Posts Tagged ‘mental illness’

Want to Volunteer but You’re Tight on Time?

Monday, April 14th, 2014

By Alice Kenny

We have tons of volunteer opportunities you can do from home.

Want to flex your artistic muscles? 

We’re looking for volunteers to create paint-by-numbers style images.  We’ll transfer your images to large canvases and get fellow volunteers to fill in the colors.  When we pull the painted canvases together – voila! – we have beautiful murals that brighten our sites serving folks in need.

How about your hospitality muscles?

We need volunteers to pull together hospitality kits for folks newly arrived in the U.S.. Like hotel welcome kits on steroids, they may include in toothbrushes, soaps and other toiletries, cleaning supplies, subway maps, granola bars and other ingredients you want to pop in to welcome and help folks get their bearing.

Similarly, we’re looking for housewarming gift bags to welcome some of the 440 individuals with mental illness we serve who are moving, many for the first time in their lives, into their own supported housing home.

And here’s an opportunity to bring out your inner Martha Stewart.

Help create We-Care cards to express love, support, and encouragement for those who are struggling.  Add your own personal messages of hope and cheer such as “Welcome to New York!” “Good Luck on Your Interview!” or “Happy Easter!”

 

Join us at Catholic Charities and vol-un-teer; [vol-uhn-teer] VERB: 1. TO PROVIDE HELP 2. TO CREATE HOPE

Walking but Broken

Thursday, October 17th, 2013

By Alice Kenny

After a dental hygienist from Connecticut rammed her car into a White House barricade earlier this month and joined a growing list of bizarre attacks by those suffering from mental illness, people have become increasingly aware of the need for access to mental health services.

“It’s really the instability of the world that’s shaking up people that used to have been able to keep soldiering on,” Maria Droste Counseling Services Executive Director Betsy Selman Babinecz tells Msgr. Kevin Sullivan during this recent episode on JustLove.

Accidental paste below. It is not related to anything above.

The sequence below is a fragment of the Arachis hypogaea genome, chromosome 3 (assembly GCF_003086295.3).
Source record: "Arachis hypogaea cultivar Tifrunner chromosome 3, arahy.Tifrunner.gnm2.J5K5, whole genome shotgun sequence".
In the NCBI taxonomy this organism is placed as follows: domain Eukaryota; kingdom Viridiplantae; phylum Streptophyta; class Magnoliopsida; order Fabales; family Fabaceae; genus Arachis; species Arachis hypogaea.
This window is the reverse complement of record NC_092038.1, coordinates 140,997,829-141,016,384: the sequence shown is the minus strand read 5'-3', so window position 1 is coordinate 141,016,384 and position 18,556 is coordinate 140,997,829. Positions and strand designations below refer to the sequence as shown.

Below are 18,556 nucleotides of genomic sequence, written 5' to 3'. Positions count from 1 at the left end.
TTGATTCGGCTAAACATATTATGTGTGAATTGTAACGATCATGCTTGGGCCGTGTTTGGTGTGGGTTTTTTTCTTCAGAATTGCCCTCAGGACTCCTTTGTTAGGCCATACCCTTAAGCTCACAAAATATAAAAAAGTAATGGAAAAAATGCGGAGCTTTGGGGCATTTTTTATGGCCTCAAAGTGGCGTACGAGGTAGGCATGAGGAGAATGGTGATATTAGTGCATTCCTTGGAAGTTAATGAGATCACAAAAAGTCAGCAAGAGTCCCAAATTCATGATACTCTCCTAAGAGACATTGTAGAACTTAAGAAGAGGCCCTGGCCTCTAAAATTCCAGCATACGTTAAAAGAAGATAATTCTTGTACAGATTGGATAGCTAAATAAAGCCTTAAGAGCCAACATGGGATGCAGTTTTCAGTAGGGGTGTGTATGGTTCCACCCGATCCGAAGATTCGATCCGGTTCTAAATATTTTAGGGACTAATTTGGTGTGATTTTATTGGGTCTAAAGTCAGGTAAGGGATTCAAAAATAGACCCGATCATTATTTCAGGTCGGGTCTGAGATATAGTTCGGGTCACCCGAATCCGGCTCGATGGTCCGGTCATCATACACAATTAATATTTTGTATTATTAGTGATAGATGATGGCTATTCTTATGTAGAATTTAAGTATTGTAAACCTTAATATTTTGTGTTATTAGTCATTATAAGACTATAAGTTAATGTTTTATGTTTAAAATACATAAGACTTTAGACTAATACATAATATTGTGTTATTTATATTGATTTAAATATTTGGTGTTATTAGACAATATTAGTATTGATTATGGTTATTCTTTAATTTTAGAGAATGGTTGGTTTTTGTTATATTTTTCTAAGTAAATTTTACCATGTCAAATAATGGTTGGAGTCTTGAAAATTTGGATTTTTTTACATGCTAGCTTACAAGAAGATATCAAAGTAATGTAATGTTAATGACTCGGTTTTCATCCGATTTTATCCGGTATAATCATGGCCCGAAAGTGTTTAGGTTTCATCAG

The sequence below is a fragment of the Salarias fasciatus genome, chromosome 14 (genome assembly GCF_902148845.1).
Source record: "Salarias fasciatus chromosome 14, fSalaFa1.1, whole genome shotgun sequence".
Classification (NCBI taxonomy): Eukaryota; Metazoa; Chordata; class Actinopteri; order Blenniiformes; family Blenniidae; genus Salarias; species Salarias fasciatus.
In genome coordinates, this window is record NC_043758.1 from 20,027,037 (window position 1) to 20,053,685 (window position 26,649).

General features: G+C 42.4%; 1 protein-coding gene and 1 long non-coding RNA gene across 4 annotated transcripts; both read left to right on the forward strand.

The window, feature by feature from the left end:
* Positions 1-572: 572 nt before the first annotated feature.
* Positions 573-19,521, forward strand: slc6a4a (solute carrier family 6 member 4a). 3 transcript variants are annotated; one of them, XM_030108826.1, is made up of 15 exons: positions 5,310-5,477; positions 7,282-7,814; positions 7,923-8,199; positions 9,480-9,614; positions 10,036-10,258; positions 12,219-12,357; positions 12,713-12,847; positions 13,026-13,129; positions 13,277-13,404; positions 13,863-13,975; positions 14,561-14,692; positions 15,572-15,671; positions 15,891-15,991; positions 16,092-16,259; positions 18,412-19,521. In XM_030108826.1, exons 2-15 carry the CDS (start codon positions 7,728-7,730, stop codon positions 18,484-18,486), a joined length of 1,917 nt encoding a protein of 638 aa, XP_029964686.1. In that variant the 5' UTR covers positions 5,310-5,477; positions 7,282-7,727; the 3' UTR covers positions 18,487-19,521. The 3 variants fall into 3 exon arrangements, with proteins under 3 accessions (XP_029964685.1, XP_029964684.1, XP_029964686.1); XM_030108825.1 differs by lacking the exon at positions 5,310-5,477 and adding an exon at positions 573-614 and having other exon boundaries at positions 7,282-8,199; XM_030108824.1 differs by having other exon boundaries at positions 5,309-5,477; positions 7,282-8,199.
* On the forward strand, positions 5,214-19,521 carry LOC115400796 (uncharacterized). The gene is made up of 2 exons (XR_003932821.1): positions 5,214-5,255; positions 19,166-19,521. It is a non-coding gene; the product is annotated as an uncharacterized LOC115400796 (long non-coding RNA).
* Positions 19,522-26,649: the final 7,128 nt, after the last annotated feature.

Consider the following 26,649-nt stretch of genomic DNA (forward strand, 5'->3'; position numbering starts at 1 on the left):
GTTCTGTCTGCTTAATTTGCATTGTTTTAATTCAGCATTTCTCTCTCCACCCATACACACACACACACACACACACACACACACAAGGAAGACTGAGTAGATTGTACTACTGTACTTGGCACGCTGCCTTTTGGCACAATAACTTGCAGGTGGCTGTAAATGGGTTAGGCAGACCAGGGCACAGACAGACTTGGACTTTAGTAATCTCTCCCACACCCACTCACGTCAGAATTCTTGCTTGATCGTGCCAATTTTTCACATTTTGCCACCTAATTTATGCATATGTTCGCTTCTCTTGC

For decades, Maria Droste Counseling Services, an affiliate of Catholic Charities, has provided thousands of clients from the New York metropolitan area with affordable mental health care, Ms. Babinecz says.

Sponsored by the Sisters of the Good Shepherd, the agency is named for Maria Droste (1863-1899), a Good Shepherd Sister known for her ability to console those who came to her in pain.  Services are provided to individuals (adolescents and adults), couples, and groups experiencing a range of social/emotional stresses due to troubled personal or family experiences, impoverishment or unemployment.

“More and more people are coming in just feeling on edge, keyed up, and not quite sure where their lives are going,” Ms. Babinecz says. “Everybody is walking around with some kind of brokenness.”

Dr. Kenneth Pargament, Psychology professor at Bowling Green State University, joins the conversation, defining what constitutes a mental illness and why its repercussions can affect all of us.

Listen and learn more in this recent episode of JustLove on The Catholic Channel 129, SIRIUS XM Satellite Radio.

Click here  to contact Maria Droste Counseling Services.

Teaming Up with Corporate Volunteers, Artist Brightens Lives

Thursday, May 30th, 2013

By Alice Kenny

Theresa Flaherty turns on a projector and casts her blueprint onto an 18-square-foot canvas divided into six equal sections  temporarily housed in a Terrance Cardinal Cooke Catholic Center conference room.  After pairing her inspiration with hours of painstaking computer design work, this Catholic Charities volunteer’s creation is ready to roll.

Her creativity provides the essential link between corporate volunteers yearning to brighten the lives of persons in need and locations where some of those served by Catholic Charities live and thrive.

Catholic Charities Beacon of Hope, for example, provides supportive housing and vocational transition programs for persons challenged by mental illness.  While providing much needed services, the sites could benefit from brightening.

Meanwhile, corporate volunteers from the financial services company Deloitte LLP and the media company Viacom offered their help to cheer up these sites.

But their know-how was in business, not in art.

So Catholic Charities Director of Volunteer Services Staci-Jo Bruce advertised for a volunteer mural artist to design paint-by-number-type canvases that corporate volunteer groups could complete.  Voila…Theresa saw the ad posted and signed right up.

“A lot of art out now is about self expression,” Theresa says, as she traces her projected design on to the canvases.  “I want to go someplace else, to give something to the viewer to uplift them.”

Once she finishes her outlines, corporate volunteers can dawn aprons, pick up paint brushes and try their hands in a new line of work.

They have already completed six designs — 36 canvases all told — that now brighten Beacon of Hope locations.